A hernia will not go away on its own. Surgery is usually recommended for treating most hernias. If your doctor recommends surgery, your surgeon will help decide on the best type of surgery for your condition. Washington University hernia surgeons are experts in treating all types of hernias, and they specialize in open, laparoscopic and robotic hernia repair.
- Open Surgery: A cut is made in the abdomen at the spot where the hernia is located. The tissue is put back in place and the weakened muscle is stitched back together.
- Laparoscopic Surgery: Smaller incisions, each less than an inch, are made in the abdomen. Small surgical tools are placed through these incisions and used to repair the hernia. Minimally invasive hernia repair surgery usually has a shorter recovery time and less pain than open surgery.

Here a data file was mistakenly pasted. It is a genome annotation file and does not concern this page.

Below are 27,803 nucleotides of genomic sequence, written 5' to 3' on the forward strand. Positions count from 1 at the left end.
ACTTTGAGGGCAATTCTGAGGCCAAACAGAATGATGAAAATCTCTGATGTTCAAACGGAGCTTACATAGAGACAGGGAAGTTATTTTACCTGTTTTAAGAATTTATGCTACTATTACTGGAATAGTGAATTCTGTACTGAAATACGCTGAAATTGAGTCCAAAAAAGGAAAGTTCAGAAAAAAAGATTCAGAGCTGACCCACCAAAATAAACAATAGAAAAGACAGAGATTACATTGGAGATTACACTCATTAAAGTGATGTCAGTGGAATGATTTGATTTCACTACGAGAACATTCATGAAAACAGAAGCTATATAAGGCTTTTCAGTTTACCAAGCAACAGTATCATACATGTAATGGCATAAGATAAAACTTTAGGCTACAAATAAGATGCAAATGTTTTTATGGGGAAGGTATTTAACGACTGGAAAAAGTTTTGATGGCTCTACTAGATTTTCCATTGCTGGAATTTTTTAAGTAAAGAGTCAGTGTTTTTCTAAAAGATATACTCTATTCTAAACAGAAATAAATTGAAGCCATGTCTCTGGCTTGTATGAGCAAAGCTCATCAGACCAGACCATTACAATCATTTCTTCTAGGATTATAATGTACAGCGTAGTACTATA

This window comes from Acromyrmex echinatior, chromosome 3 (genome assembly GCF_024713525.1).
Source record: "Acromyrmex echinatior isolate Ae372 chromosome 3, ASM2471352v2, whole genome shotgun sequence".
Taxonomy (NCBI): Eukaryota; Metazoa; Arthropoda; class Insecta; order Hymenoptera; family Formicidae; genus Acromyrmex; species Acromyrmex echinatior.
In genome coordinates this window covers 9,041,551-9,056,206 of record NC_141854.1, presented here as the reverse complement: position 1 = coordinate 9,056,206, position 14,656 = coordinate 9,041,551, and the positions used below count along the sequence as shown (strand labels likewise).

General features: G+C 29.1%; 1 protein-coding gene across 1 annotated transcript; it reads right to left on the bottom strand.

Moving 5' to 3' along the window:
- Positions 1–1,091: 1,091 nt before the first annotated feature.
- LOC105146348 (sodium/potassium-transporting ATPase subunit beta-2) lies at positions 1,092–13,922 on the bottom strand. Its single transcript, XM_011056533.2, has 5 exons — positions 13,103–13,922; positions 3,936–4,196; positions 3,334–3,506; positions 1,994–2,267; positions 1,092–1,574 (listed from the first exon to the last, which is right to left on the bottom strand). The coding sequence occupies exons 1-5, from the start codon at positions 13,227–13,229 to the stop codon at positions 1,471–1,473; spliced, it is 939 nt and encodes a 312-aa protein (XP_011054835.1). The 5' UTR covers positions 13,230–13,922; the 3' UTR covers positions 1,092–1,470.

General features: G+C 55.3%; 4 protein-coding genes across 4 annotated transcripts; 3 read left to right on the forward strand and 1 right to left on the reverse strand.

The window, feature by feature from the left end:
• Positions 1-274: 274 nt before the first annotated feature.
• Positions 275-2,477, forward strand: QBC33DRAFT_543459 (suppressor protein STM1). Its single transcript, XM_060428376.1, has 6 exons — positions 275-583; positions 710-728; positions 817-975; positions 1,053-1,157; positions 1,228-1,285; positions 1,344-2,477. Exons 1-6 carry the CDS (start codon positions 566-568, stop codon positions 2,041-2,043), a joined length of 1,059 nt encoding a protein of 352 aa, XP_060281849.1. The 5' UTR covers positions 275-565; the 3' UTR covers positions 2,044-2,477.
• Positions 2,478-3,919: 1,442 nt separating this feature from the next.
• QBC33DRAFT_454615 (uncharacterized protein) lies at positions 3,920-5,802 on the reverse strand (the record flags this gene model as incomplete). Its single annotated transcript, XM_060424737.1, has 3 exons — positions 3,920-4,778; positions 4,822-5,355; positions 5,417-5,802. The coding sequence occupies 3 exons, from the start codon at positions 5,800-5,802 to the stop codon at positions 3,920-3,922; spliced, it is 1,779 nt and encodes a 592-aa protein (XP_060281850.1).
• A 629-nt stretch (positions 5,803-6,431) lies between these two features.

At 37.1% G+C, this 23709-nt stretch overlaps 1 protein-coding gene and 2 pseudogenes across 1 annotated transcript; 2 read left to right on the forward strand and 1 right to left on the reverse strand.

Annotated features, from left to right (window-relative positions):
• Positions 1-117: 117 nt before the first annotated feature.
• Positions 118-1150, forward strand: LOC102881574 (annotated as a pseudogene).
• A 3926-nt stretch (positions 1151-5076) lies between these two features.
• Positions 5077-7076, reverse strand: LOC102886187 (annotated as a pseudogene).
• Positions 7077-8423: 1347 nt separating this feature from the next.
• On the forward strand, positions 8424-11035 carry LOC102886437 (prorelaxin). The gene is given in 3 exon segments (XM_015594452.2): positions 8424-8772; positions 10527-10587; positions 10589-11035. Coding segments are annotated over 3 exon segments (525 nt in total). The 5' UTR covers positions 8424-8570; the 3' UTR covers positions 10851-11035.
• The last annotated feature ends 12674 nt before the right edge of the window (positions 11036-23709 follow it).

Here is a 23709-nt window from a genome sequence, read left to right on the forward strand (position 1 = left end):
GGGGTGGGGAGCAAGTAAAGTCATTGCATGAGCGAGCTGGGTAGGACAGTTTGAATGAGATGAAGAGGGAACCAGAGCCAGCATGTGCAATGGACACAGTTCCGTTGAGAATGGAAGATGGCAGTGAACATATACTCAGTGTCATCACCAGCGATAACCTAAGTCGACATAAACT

- Robotic Surgery: Just like laparoscopic surgery, robotic surgery uses small incisions to repair the hernia. With robotic surgery, the surgeon sits at a console in the operating room and controls the surgical tools from the console. Our hernia surgeons use the most advanced technology available for minimally invasive hernia repair.
Washington University hernia surgeons are nationally recognized experts in all types of hernia repair surgery. Each type of surgery has advantages and disadvantages. After examining your hernia and talking to you about your options, your surgeons will determine which type of procedure would be best for your condition.
Minimally invasive hernia surgery uses smaller incisions than traditional open surgery. Patients who are treated with these techniques usually have a shorter hospital stay and a much faster recovery than with traditional open surgery.
After hernia surgery, patients can usually go home the same day, or after an overnight stay.
Minimally Invasive Surgery
Minimally invasive surgery offers smaller incisions, quicker recovery times and less pain for most patients.